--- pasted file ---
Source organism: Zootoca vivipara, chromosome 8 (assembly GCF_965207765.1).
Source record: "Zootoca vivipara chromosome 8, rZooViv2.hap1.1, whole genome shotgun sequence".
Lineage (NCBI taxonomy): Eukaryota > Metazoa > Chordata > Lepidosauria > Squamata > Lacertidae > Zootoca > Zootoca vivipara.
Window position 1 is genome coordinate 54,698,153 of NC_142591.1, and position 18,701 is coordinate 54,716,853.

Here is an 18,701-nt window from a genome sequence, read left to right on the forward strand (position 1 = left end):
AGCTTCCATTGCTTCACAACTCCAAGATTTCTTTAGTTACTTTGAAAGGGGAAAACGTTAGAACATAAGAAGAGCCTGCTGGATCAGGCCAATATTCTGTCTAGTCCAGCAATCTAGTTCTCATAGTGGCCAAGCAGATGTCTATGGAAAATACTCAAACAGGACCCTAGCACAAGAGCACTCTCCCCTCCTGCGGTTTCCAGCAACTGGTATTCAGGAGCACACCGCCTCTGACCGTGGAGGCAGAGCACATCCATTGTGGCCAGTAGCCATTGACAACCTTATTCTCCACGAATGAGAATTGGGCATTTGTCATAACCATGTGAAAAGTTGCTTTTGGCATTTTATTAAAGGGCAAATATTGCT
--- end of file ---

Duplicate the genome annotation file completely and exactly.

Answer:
Source organism: Zootoca vivipara, chromosome 8 (assembly GCF_965207765.1).
Source record: "Zootoca vivipara chromosome 8, rZooViv2.hap1.1, whole genome shotgun sequence".
Lineage (NCBI taxonomy): Eukaryota > Metazoa > Chordata > Lepidosauria > Squamata > Lacertidae > Zootoca > Zootoca vivipara.
Window position 1 is genome coordinate 54,698,153 of NC_142591.1, and position 18,701 is coordinate 54,716,853.

Here is an 18,701-nt window from a genome sequence, read left to right on the forward strand (position 1 = left end):
AGCTTCCATTGCTTCACAACTCCAAGATTTCTTTAGTTACTTTGAAAGGGGAAAACGTTAGAACATAAGAAGAGCCTGCTGGATCAGGCCAATATTCTGTCTAGTCCAGCAATCTAGTTCTCATAGTGGCCAAGCAGATGTCTATGGAAAATACTCAAACAGGACCCTAGCACAAGAGCACTCTCCCCTCCTGCGGTTTCCAGCAACTGGTATTCAGGAGCACACCGCCTCTGACCGTGGAGGCAGAGCACATCCATTGTGGCCAGTAGCCATTGACAACCTTATTCTCCACGAATGAGAATTGGGCATTTGTCATAACCATGTGAAAAGTTGCTTTTGGCATTTTATTAAAGGGCAAATATTGCT